The image of Baylor University and specifically their football program has been nothing short of ugly over the course of the past two years.
Allegations of drug abuse, academic cheating and sexual assault has ravaged Baylor university and they wholeheartedly deserve the “Death Penalty” sanction from the NCAA. Here’s why.
Not only were multiple players accused of these allegations allowed to continue to play football but some barely received a slap on the wrist.
The Baylor University Board Of Regents released an official statement titled “Findings Of Fact” that did not include any scrap of evidence of incriminating text messages from Art Briles, Ian McCaw or Colin Shillinglaw who are now all former employees of Baylor University.
A Baylor football player who was receiving a massage on when he engaged in inappropriate behavior with the masseuse. Assistant Colin Shillinglaw texted Briles on September 13, 2013 : “supposedly exposed himself and asked for favors. She [masseuse][ed. Note] has a lawyer but wants us to handle with discipline and counseling.” Briles responded “What kind of discipline…She a stripper?”
The lack of seriousness displayed in Briles’ response regarding the situation is not only alarming but disgusting in itself. This incident is just the beginning of the pile of hot garbage Briles help build during his tenure at Baylor.
A Baylor football player was put under arrest for attacking another student along with threatening to kill them. Following that incident on September 20th, 2013 an unnamed official a part of Baylor’s football operations staff went forth and attempted to convince the victim not to press criminal charges. While that was going on Briles was in talks with the Baylor Athletics Director, Ian McCaw, sending him a text saying “Just talked to [ed. Note][the player] he said Waco PD was there – said they were going to keep it quiet – Wasn’t a set up deal…I’’’ get shill [Ed. note][Shillinglaw] to ck on Sibley. [ed. note][attorney Michael Lamonsoff]”
Then-Baylor AD Ian McCaw responded “That would be great if they kept it quiet!”
How much more blatant can you be when it comes to covering something up?
An unnamed player had to meet with the Vice President of student life at Baylor, Kevin Jackson, in October of 2013 because he was suspended for multiple drug infractions. When discussing how to defuse the situation Shillinglaw texted Briles “Bottomline, he has to meet with Jackson tomorrow morning. If Jackson does not reinstate President will.”
Let’s fast forward a couple years. It only gets worse.
One of Briles players was put under arrest for possession of marijuana in August of 2015, after that incident Briles shot a text to an assistant coach saying “Shit – how about that – he’s gonna b in the system now – let me know what you think we should do…I can get shill [ed. note][Shillinglaw] to call Sibley or we can…Do we know who complained?”
After Briles found out that the complaint came from a superintendent of that player’s housing complex he texted back “We need to know who supervisor is and get him to alert us first.”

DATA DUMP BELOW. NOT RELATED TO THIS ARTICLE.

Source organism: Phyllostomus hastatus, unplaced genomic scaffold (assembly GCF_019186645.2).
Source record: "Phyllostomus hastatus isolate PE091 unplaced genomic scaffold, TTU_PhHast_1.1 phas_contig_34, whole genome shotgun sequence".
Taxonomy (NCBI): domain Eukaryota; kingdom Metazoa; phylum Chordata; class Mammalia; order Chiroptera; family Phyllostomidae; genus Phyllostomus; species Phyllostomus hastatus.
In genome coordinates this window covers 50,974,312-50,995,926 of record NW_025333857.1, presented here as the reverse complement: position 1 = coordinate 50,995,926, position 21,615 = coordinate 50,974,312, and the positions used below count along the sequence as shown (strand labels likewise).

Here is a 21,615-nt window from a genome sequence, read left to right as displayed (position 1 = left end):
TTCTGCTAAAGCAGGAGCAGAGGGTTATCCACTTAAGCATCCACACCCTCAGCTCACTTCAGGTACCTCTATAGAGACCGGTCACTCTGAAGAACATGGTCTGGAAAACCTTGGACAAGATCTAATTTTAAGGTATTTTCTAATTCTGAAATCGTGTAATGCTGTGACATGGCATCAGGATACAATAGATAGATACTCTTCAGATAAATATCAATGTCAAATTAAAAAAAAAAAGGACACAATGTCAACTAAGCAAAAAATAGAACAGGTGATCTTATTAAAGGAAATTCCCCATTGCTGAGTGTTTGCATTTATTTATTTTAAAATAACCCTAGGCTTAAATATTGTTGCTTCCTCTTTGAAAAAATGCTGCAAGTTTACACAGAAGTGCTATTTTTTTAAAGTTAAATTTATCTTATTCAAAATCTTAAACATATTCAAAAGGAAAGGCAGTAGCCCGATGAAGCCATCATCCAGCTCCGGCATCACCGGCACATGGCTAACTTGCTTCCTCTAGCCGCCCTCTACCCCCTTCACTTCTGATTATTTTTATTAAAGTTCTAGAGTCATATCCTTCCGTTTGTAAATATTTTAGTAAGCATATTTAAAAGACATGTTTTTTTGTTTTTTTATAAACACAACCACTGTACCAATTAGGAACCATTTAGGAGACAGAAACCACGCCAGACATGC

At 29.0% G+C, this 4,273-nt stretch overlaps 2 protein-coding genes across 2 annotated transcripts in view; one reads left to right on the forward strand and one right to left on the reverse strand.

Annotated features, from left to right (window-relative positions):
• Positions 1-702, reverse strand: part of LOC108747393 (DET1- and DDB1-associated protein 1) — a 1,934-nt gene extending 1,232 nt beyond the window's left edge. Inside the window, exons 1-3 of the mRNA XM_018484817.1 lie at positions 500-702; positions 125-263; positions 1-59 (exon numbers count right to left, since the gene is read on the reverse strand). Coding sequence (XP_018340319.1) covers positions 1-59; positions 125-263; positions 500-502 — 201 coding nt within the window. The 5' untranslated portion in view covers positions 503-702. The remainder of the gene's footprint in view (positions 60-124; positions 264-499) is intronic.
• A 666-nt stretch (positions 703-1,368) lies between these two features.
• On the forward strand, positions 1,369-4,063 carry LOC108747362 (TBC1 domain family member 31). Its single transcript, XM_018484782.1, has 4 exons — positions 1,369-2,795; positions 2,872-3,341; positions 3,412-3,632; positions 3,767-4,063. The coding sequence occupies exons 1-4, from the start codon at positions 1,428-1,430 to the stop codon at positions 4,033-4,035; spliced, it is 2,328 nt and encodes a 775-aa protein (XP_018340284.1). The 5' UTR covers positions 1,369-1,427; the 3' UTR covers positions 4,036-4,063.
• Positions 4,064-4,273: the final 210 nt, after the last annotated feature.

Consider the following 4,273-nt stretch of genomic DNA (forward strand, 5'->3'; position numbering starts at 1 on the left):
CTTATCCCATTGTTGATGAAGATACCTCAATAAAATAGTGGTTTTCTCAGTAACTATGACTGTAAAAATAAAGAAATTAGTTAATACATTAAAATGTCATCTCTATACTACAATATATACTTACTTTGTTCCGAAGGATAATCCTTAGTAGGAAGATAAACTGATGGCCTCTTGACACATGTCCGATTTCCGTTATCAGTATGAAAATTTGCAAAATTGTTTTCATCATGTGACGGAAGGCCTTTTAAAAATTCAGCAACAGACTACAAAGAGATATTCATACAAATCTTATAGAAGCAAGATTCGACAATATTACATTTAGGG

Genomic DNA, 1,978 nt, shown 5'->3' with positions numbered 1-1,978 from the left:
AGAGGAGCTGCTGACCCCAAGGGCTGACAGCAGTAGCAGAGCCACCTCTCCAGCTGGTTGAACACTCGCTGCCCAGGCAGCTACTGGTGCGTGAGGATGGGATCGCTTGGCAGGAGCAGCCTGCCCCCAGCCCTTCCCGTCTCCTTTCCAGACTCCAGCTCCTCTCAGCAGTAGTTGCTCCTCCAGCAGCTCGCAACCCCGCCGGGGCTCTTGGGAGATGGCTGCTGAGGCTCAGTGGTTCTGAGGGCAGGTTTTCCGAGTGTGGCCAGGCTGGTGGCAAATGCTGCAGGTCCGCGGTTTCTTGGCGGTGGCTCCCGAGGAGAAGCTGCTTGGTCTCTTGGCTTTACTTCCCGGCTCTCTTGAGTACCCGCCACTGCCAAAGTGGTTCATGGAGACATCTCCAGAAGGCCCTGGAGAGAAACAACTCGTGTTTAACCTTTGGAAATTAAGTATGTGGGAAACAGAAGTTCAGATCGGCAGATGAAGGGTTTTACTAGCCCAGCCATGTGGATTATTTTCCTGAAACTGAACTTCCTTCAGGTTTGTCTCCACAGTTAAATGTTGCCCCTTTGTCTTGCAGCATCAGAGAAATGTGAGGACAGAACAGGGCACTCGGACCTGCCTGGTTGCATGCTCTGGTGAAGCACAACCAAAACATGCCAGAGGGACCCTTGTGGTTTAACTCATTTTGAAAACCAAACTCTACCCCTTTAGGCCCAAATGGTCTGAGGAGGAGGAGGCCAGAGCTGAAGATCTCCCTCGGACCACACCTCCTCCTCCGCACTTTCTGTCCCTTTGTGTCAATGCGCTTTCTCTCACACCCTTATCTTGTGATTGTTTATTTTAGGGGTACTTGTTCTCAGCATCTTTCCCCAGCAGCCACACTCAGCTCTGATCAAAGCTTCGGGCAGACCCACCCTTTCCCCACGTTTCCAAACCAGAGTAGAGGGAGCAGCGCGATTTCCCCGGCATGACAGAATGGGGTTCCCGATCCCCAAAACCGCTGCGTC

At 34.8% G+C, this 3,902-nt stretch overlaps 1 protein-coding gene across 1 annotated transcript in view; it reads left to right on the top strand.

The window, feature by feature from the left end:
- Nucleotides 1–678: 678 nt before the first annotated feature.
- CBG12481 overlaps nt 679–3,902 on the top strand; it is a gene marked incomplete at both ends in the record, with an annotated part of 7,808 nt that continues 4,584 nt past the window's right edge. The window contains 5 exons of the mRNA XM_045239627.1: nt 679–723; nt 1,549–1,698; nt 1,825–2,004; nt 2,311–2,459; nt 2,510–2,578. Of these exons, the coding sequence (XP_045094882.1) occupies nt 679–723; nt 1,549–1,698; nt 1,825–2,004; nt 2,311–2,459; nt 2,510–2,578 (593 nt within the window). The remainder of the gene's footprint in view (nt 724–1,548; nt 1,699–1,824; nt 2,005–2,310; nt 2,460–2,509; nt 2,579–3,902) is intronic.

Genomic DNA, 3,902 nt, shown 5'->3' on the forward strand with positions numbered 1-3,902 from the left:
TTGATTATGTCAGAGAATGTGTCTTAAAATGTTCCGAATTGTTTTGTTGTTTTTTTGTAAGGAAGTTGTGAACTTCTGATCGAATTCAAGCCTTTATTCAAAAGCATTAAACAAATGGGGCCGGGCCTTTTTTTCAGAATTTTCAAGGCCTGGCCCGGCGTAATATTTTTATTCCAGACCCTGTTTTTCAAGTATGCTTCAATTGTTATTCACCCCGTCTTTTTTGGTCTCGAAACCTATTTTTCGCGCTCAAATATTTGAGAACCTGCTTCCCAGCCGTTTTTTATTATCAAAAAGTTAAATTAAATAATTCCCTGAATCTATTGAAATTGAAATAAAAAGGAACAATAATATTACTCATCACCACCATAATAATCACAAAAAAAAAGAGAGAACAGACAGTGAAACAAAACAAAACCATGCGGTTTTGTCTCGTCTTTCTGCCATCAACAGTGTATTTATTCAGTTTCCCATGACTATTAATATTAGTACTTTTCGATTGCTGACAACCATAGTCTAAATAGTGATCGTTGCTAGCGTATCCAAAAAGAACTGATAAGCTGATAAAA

Talk about handling things in-house. When I say in-house you would think I mean specifically within the Baylor football program and the athletic department. This type of heinous behavior is too tame for the Baylor Bears though, nope this goes all the way to the top.
Baylor player, Tevin Elliot, was guilty of plagiarism which happened to be his second violation of the school’s honor code. Instead of striking out and being released from the team Briles implored former Baylor president, Ken Starr, to terminate Elliots suspension completely. Not only was that successful but Starr decided to not let judicial affairs handle this situation and placed Elliot under “probationary watch” of the school’s athletic department.
Trouble did not stop for Elliot there as he was later accused of sexual assault on April 15th. Per usual Briles took his now normal route of complete ignorance and did not report this incident to judicial affairs until the Waco Tribune-Herald came out with news regarding the police investigation.
Elliot was later found guilty of two acts of sexual assault and sent to prison on the maximum of 20 years.
According to Baylor Officials, multiple Baylor football players engaged in both physical and sexual assaults of 17 women that begun in 2011 while Briles was the team’s head coach.
Multiple people within the Baylor Athletic Department, the football program and the administration itself handled these incidents in an unbelievably scandalous manner that negatively affected numerous victims over the course of four years. Ian McCaw, Ken Starr, Art Briles and Colin Shillinglaw have all either been terminated or have resigned from employment at Baylor University.
The NCAA “Death Penalty” has come down on eight different programs in history and if the NCAA conducts their investigation regarding Baylor thoroughly they wholeheartedly deserve the “Death Penalty” sanction.
Seeing that Baylor promotes themselves as a religious based school and are a private baptist university it is truly incredible that they have not self-imposed this ban on themselves already due to the morals as well as values they claim to stand by.
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